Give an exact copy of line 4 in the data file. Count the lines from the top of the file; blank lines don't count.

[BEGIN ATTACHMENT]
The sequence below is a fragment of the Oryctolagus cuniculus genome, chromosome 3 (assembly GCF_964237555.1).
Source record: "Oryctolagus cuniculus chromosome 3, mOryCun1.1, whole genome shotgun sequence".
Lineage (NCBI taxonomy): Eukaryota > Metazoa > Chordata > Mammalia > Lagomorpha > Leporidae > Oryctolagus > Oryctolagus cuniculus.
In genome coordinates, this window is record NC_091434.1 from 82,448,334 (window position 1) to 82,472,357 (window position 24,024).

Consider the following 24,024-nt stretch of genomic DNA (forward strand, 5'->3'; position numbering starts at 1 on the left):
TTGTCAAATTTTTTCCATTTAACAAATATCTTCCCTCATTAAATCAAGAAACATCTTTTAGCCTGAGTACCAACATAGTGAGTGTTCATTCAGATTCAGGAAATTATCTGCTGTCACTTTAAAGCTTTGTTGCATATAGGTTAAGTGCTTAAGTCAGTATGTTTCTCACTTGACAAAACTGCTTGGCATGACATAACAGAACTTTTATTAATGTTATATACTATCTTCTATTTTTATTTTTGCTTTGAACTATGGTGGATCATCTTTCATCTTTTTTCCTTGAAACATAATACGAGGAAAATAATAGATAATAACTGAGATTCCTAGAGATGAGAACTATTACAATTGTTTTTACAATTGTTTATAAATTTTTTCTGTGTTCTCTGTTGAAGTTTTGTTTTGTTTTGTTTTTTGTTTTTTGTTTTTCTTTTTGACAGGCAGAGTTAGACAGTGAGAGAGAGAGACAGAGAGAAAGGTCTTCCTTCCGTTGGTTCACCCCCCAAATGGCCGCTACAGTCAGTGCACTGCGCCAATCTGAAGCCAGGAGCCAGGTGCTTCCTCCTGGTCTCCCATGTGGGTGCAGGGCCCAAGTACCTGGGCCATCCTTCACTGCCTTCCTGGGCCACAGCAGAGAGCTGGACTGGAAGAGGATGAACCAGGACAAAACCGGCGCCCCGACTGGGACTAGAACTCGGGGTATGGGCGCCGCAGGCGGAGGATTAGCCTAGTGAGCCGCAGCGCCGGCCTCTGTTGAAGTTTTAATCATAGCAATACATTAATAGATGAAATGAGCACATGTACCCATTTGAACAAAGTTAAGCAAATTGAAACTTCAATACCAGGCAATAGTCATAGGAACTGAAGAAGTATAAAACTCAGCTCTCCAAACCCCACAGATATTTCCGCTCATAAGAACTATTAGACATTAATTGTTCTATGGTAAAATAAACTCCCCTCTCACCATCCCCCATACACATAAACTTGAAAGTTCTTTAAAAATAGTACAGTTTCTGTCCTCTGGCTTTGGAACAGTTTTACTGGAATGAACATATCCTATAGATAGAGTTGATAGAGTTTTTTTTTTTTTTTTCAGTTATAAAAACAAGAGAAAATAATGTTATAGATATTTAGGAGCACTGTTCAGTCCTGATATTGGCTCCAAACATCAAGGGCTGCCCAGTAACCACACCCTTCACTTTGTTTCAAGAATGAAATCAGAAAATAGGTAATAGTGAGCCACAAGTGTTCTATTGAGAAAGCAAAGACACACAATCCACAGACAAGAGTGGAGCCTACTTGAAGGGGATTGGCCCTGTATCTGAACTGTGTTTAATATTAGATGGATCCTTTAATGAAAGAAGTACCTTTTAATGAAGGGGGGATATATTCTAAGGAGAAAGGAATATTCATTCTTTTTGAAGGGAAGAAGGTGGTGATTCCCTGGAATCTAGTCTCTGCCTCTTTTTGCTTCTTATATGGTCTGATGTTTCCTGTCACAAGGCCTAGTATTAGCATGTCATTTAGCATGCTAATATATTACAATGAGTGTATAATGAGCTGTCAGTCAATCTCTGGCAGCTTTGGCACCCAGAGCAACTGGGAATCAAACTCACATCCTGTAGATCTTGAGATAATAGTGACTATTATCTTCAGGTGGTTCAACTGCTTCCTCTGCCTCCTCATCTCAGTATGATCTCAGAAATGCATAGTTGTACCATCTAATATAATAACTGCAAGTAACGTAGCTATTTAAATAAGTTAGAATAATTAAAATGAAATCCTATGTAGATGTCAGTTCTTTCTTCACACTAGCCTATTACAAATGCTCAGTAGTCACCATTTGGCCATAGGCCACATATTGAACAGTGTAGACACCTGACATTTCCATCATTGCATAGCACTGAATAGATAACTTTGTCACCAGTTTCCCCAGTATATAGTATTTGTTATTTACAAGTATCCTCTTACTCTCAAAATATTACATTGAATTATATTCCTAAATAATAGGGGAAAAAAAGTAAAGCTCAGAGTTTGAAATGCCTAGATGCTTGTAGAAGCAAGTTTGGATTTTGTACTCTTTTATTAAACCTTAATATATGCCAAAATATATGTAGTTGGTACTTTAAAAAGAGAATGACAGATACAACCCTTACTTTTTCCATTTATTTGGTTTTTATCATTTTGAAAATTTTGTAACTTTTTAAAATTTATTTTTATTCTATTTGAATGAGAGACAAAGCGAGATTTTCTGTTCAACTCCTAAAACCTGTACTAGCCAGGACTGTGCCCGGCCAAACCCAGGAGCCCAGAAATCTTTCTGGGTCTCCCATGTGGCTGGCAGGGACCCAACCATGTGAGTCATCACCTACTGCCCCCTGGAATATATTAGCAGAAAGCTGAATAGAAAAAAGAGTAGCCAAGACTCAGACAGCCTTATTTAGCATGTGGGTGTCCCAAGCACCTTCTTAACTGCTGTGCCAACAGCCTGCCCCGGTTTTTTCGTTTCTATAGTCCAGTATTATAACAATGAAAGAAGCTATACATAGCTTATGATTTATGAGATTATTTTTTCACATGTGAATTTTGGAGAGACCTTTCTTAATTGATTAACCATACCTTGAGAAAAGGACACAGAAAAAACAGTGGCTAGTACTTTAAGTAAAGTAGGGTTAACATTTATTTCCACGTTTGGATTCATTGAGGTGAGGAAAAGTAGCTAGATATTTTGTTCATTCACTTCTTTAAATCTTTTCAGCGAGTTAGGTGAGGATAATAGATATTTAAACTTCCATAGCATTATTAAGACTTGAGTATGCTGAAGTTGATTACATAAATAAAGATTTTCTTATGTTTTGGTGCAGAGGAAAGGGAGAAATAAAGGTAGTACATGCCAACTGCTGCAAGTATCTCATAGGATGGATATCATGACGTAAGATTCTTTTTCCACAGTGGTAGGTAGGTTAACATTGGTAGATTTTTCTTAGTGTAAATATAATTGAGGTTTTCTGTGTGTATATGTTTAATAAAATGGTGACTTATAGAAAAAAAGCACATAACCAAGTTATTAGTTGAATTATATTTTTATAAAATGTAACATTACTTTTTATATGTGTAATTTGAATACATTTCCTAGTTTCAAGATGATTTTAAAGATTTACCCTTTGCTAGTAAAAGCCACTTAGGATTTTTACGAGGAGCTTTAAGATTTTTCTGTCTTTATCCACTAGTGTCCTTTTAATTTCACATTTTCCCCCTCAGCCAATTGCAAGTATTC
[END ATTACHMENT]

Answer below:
In genome coordinates, this window is record NC_091434.1 from 82,448,334 (window position 1) to 82,472,357 (window position 24,024).